Harley Benton DNAfx GiT Pro: What is it?
How many options can you handle for your tone? Amps, cabs, multi-effects, virtual power amp tube selection, amp switching… Harley Benton are packing a lot into a relatively small package here, but with a surprisingly large screen. And there’s an expression pedal too. But the DNAfx GiT Pro is not alone.
At £239 and even with all the specs it carries, it seems unfair to pitch the DNAfx GiT Pro against brands who have been in the R&D process of amp modelling for years, and with units priced far higher used by pros. And yet, the multi-effects market is now so competitive we think this unit finds itself rubbing shoulders in the fray for your money with units from the likes of Nux, Mooer and Zoom. So it’s still got some impressing to do to win over an increasingly choosey audience. And of course, us.
The ‘Pro' in the name here indicates its position as the flagship in Harley Benton’s DNAfx GiT line of two units – the latest refinement in the evolution of a brand showing impressive confidence in product rollout in this area. In form and feel it really makes that statement; low profile for a four-switch / expression pedal layout and relatively compact at 345x155mm. With a premium-looking aluminium brushed finish feel and knurled metal knobs, it makes a great first impression.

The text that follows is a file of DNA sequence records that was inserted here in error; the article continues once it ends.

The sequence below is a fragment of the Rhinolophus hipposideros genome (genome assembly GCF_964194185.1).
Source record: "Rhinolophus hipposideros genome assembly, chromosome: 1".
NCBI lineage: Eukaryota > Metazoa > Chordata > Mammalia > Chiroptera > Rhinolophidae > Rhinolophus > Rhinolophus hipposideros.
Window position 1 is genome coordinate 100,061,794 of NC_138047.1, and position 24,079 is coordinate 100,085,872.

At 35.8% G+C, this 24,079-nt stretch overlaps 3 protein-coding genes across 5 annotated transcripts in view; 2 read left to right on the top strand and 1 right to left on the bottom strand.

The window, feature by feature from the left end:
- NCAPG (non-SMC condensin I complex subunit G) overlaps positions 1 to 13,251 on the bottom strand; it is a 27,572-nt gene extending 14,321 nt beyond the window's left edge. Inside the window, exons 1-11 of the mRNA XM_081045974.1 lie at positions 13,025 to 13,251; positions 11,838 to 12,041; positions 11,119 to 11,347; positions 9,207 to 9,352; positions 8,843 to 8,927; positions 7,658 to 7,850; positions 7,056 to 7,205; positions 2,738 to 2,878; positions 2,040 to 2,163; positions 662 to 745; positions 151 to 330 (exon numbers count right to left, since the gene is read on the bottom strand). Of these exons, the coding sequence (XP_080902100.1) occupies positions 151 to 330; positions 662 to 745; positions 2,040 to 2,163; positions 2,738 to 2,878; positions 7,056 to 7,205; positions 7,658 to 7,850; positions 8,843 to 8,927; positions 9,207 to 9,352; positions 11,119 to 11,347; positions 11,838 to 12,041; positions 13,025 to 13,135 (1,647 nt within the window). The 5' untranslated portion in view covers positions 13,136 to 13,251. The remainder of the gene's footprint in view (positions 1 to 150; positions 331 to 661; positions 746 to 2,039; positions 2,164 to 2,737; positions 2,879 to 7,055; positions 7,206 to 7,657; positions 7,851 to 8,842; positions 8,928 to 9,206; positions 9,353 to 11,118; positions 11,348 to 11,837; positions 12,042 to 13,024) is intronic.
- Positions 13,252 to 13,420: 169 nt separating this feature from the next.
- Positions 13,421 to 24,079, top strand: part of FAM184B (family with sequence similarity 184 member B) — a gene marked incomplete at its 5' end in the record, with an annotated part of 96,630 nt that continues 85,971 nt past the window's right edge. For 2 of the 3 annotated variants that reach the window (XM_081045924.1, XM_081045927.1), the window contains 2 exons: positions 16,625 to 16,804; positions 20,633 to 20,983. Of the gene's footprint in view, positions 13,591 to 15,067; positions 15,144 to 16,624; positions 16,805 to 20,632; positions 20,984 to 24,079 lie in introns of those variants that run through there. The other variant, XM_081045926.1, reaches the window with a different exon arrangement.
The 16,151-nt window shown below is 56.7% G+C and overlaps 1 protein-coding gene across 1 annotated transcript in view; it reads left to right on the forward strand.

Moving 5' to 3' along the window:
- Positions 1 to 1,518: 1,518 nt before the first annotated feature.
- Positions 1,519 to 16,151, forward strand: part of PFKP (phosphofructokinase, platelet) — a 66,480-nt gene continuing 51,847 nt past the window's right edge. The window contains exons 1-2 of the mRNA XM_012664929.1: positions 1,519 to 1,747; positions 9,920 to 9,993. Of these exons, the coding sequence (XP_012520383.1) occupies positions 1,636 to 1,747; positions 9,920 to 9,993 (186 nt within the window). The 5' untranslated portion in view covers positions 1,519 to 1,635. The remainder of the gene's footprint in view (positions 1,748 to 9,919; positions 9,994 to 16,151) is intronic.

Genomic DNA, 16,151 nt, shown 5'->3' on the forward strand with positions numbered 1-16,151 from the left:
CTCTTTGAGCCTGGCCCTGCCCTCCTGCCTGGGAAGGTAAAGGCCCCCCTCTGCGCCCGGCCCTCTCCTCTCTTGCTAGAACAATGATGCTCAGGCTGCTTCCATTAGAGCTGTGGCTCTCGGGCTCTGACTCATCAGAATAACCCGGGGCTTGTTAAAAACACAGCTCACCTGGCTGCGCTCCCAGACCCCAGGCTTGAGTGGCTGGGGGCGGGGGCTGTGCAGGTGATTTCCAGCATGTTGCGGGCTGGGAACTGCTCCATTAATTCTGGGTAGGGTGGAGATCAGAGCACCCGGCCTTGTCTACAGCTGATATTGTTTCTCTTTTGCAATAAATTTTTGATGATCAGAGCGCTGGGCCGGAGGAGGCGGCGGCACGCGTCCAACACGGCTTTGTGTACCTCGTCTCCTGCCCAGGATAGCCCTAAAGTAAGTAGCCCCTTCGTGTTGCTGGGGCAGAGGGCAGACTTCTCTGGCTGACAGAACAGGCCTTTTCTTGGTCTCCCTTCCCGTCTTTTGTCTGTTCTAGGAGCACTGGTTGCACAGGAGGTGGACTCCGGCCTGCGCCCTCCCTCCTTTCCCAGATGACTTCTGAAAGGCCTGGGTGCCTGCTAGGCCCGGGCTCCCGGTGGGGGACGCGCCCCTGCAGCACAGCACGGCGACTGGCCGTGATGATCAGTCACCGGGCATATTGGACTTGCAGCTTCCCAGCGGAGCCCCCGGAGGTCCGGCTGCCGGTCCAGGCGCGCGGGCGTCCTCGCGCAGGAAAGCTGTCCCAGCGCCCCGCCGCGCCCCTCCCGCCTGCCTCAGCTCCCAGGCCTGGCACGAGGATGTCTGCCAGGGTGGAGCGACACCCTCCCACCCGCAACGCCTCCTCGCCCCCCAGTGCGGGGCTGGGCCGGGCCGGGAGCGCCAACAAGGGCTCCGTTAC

To be blunt, it looks like something that should be more expensive, and the large, bright and colourful 5" LCD screen already pitches above most we’ve seen in terms of ratio and the clarity that brings. In fact, it’s so well proportioned it's tempting to mistake it for a touchscreen… but for £239, let’s be realistic.
Harley Benton DNAfx GiT Pro: Performance and verdict
We know what you’re going to do when you turn this on and plug it in; head straight to the presets. Before that UK-based players are going to have to sort a UK C13 ‘kettle’ socket to simply power it up as only a European two pin one is supplied. Not a great start, and something we’d like to have seen included, but HB is a German brand and mainland Europe is a much bigger place than the UK so we kind of understand. And we’re hoping most guitarists already carry a spare for their amp.